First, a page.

Residues of illegally used hormones are regularly detected in animal products, feed, or cocktails recovered at farms. In order to better understand the effects of dietary exposure to ethinyl estradiol (EE2, 0.03¿1 µg/kg body weight [bw]) and zearalenone (ZEA, 0.03¿1 mg/kg bw), an immature rat uterotrophic assay was performed and effects were studied at morphological, histological, and gene expression levels. Ligand-mediated coregulator recruitment by estrogen receptor (ER) was studied in vitro. Uterine weight and epithelial cell height were increased dose dependently after a 3-day oral exposure of rats to the highest tested doses of EE2 or ZEA, respectively. At low doses 0.03 µg/kg EE2 and 0.1 mg/kg ZEA, edema, and vacuolization could already be observed in some animals. Exposure to 1 mg/kg ZEA resulted in severe damage of the uterine epithelial layer. Our study suggests similar coregulator recruitment and gene expression patterns for the two estrogenic compounds. Main regulated pathways were remodeling of extracellular matrix, alternative complement activation, cell proliferation, and estrogen-mediated calcium signaling. The level of regulation differed between EE2 and ZEA, attributing a much lower estrogenic potency to ZEA than to EE2. A major difference was their ability to recruit coregulator inhibitor of kappa B beta and induce expression of the matrix metalloproteinase 7 gene (381.4- and 6.9-fold upregulation by EE2 and ZEA, respectively), which plays an important role in the maintenance of the integrity of the epithelial layer of the uterus during proliferation and growth. This observation may explain the observed differences at the histological level.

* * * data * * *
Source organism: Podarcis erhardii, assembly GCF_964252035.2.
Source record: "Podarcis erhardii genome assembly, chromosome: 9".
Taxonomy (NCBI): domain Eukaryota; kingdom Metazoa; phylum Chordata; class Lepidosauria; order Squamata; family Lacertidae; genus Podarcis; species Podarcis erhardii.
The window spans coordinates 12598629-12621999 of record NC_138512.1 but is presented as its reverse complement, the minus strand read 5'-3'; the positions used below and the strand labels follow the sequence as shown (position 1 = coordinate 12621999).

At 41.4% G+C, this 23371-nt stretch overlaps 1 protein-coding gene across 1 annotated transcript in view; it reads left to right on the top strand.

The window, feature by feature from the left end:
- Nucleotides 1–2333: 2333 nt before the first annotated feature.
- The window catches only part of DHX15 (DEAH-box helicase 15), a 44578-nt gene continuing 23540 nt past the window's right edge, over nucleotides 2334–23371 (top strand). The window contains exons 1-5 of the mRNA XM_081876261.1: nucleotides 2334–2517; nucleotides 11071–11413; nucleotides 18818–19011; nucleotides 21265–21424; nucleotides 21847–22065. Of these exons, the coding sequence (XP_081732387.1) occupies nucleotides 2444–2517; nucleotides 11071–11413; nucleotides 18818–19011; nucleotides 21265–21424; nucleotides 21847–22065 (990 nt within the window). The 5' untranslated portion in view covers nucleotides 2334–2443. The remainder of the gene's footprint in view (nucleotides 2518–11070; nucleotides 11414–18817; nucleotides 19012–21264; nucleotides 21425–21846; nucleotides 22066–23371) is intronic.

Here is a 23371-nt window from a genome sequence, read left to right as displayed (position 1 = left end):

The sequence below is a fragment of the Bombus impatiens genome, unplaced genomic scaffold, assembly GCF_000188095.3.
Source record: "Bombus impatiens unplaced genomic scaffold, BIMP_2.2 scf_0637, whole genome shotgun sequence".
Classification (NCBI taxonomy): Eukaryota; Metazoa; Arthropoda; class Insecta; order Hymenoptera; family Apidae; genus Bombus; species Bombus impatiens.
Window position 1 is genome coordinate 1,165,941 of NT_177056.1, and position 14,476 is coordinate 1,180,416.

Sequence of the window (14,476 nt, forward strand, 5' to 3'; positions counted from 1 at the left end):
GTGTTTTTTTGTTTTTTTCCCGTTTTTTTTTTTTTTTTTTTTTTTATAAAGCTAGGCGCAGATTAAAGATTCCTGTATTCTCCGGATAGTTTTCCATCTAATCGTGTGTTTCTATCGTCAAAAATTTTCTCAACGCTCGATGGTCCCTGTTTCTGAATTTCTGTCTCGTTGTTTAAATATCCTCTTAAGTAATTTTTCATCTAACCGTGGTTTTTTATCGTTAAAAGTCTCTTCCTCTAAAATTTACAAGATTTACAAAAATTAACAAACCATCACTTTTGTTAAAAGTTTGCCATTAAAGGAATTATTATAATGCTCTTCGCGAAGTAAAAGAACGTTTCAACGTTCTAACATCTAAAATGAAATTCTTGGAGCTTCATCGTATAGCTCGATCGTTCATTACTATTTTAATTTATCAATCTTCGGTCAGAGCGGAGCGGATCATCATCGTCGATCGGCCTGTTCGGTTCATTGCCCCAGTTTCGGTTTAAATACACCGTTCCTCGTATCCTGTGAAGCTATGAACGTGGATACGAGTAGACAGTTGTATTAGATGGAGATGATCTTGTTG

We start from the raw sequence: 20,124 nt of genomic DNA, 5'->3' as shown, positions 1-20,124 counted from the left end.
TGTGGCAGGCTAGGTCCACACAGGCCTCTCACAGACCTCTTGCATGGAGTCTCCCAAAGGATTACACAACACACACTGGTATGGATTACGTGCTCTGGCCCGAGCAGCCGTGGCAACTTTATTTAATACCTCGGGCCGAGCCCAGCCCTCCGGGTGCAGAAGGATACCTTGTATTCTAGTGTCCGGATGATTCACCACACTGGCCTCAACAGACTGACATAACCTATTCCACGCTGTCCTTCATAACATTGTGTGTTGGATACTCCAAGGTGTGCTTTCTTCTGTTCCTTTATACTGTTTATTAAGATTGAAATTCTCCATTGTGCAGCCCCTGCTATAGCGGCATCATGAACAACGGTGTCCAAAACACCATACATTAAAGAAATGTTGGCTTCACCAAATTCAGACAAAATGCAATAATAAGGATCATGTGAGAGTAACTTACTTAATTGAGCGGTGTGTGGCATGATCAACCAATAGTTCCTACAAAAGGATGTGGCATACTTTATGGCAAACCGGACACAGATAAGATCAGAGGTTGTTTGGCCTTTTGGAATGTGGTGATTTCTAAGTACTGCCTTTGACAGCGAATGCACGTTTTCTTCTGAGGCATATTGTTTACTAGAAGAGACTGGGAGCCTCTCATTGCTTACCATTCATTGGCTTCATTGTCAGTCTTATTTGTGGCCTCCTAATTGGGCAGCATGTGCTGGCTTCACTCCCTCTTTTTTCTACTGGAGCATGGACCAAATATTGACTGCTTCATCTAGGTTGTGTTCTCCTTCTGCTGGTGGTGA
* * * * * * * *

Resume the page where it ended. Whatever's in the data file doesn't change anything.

- 17-alpha-ethynyl estradiol
- human endometrium